PLA Navy’s pilot recruitment program enters new phase as demand on the rise

▲A J-15 carrier-borne fighter jet takes off from the flight deck of the aircraft carrier Liaoning during a maritime training exercise on July 1, 2017. The Chinese aircraft carrier Liaoning and its carrier strike group carried out realistic training in an undisclosed sea area on July 1, 2017. ( by Li Tang)


The annual pilot recruitment program of the Chinese People’s Liberation Army (PLA) Navy recently entered a new phase, in which candidates’ physical and psychological potential will be put to test.

The program’s progress comes amid a significant rise in demand of naval aviation pilots, as China’s second aircraft carrier, the Shandong, is now ready for operation, and Type 075 amphibious assault ships are also in need of helicopter pilots.

Recently started in Nanjing, East China’s Jiangsu Province, the comprehensive test phase of the PLA Navy’s pilot recruitment program will put candidates from 22 provinces, autonomous regions and municipalities as well as military schools to the test in terms of their physical and psychological potential, and their political stance in three cities across China, China Central Television (CCTV) reported on Tuesday.

A final enrollment procedure will be held from June to July in 2021, and those who pass all tests will be admitted to the Naval Aviation University of the PLA, the CCTV report said, noting that the pilot cadets will get the chance to fly the J-15 aircraft carrier-based fighter jets.

Chinese analysts said that the Shandong is ready for combat, after it recently conducted fighter jet sorties and recovery training and then sailed through the Taiwan Straits on Sunday and entered the South China Sea for exercises.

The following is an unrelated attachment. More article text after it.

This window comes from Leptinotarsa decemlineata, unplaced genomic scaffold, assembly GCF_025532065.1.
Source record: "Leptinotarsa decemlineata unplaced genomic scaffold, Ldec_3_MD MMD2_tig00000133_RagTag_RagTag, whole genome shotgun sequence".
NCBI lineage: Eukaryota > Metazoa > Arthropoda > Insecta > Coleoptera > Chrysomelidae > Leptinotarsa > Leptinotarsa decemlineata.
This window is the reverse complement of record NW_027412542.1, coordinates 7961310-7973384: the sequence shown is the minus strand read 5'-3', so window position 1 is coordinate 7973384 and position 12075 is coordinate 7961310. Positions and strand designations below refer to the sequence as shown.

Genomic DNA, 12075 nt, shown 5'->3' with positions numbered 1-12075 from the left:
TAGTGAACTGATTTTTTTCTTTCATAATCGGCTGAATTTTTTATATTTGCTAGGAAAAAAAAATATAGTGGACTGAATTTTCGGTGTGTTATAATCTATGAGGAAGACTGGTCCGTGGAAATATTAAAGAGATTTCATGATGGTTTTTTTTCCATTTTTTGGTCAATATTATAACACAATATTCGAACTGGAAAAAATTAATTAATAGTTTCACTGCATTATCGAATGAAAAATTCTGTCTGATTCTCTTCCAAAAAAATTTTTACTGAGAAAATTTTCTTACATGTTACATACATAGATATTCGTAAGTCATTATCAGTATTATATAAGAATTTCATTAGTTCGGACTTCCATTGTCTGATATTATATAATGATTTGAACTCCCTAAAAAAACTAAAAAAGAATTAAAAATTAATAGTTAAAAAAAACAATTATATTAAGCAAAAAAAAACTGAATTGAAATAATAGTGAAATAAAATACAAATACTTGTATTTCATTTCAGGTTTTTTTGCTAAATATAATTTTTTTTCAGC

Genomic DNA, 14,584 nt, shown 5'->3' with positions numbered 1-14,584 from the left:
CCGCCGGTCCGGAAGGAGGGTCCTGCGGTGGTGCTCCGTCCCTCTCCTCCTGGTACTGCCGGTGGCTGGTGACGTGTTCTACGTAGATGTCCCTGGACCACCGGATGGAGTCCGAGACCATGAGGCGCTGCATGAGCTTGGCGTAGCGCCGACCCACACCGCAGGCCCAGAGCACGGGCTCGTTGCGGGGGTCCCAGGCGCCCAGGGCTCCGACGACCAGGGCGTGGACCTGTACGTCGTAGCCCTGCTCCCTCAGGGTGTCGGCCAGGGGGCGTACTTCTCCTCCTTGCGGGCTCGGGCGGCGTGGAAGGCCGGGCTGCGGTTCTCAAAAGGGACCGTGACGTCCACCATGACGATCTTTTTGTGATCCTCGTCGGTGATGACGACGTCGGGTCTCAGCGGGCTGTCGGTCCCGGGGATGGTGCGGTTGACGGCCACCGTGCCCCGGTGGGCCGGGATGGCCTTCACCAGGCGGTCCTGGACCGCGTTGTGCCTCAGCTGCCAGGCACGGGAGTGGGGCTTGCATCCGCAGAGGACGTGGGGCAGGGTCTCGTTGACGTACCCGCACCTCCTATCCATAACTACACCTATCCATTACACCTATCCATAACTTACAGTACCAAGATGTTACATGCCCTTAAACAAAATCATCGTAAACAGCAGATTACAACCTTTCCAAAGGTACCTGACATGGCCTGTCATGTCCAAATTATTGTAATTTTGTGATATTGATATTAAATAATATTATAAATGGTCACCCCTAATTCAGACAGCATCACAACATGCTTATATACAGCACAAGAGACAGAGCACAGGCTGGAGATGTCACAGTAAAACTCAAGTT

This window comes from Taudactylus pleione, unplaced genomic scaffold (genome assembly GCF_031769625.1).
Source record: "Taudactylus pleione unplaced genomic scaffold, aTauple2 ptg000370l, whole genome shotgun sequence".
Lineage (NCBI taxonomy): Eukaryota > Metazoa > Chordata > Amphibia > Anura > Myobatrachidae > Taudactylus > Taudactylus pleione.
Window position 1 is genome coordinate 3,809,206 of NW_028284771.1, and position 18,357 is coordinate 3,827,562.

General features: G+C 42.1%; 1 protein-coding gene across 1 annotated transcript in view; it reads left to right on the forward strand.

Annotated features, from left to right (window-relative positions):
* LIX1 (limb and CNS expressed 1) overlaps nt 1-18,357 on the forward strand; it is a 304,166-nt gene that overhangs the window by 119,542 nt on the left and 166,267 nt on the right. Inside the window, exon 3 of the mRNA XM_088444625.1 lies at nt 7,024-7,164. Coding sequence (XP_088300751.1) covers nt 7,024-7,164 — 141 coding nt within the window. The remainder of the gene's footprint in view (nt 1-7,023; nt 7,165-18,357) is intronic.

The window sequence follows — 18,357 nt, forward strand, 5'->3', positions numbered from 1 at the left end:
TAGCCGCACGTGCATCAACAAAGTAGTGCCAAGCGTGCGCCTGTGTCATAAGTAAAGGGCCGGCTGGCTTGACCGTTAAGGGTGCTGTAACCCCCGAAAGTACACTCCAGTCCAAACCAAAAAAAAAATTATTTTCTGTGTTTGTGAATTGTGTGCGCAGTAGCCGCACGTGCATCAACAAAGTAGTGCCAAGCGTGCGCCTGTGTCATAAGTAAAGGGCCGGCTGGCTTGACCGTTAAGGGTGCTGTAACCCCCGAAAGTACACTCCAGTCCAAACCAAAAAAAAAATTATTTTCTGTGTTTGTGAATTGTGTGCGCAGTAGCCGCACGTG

China is constructing a third aircraft carrier, Chinese and foreign media reported.

The development of more aircraft carriers will result in a surge in demand for naval aviation pilots, Wang Ya’nan, chief editor of Aerospace Knowledge magazine, told the Global Times on Wednesday.

Analysts said simply recruiting pilot cadets is not enough, as they also need to be trained well enough to become qualified.

In the past few years, while the PLA has been training pilot cadets at ground facilities, it only had one aircraft carrier for actual at-sea training. This limited the training of pilot cadets, Wang said, noting that since a second aircraft carriers is now available, more pilot cadets can be recruited and receive adequate training.

Beijing-based naval expert Li Jie told the Global Times in a previous interview that the PLA Navy not only needs pilots for fighter jets on aircraft carriers, but also helicopter pilots for its Type 075 amphibious assault ships.

Analysts said a Type 075 ship could host dozens of helicopters. Media reports said two Type 075s are undergoing sea trials, and a third one is being built.

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